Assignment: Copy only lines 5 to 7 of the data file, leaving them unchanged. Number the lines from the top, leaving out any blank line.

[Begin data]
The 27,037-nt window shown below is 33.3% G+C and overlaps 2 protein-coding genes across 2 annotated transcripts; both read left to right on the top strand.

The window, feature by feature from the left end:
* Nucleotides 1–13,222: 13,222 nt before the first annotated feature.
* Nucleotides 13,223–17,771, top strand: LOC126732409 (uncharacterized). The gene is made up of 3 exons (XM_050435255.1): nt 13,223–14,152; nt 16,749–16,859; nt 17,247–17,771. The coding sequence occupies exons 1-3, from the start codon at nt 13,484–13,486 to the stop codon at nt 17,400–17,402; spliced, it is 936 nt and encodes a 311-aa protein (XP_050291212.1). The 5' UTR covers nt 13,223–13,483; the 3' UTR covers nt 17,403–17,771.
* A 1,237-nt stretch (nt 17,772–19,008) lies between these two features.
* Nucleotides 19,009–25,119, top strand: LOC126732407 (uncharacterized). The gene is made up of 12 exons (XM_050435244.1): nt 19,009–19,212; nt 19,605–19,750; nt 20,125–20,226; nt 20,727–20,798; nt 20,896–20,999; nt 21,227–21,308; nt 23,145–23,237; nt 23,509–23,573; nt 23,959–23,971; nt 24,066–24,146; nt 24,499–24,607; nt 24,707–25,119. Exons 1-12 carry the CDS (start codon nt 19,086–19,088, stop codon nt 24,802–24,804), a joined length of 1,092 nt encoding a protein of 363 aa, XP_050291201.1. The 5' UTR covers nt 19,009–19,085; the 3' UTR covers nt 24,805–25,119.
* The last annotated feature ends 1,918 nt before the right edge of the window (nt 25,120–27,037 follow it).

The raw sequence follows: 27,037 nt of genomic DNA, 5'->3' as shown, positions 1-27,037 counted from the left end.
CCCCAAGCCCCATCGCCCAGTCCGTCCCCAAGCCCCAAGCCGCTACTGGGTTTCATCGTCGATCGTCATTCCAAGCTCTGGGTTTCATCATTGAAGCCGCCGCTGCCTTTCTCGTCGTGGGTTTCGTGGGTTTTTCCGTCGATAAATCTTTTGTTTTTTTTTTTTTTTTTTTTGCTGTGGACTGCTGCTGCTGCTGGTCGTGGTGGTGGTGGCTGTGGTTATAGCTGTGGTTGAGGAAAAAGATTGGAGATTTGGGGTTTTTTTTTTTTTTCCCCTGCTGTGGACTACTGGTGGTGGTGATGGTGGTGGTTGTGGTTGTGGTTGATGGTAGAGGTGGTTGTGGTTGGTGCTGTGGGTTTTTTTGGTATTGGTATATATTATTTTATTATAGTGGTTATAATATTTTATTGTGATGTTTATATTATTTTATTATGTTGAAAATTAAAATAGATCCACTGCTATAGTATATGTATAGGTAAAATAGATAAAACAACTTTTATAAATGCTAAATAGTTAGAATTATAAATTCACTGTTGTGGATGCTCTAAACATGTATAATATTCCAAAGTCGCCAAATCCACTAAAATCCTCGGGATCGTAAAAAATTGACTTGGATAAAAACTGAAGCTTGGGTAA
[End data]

* A 1,237-nt stretch (nt 17,772–19,008) lies between these two features.
* Nucleotides 19,009–25,119, top strand: LOC126732407 (uncharacterized). The gene is made up of 12 exons (XM_050435244.1): nt 19,009–19,212; nt 19,605–19,750; nt 20,125–20,226; nt 20,727–20,798; nt 20,896–20,999; nt 21,227–21,308; nt 23,145–23,237; nt 23,509–23,573; nt 23,959–23,971; nt 24,066–24,146; nt 24,499–24,607; nt 24,707–25,119. Exons 1-12 carry the CDS (start codon nt 19,086–19,088, stop codon nt 24,802–24,804), a joined length of 1,092 nt encoding a protein of 363 aa, XP_050291201.1. The 5' UTR covers nt 19,009–19,085; the 3' UTR covers nt 24,805–25,119.
* The last annotated feature ends 1,918 nt before the right edge of the window (nt 25,120–27,037 follow it).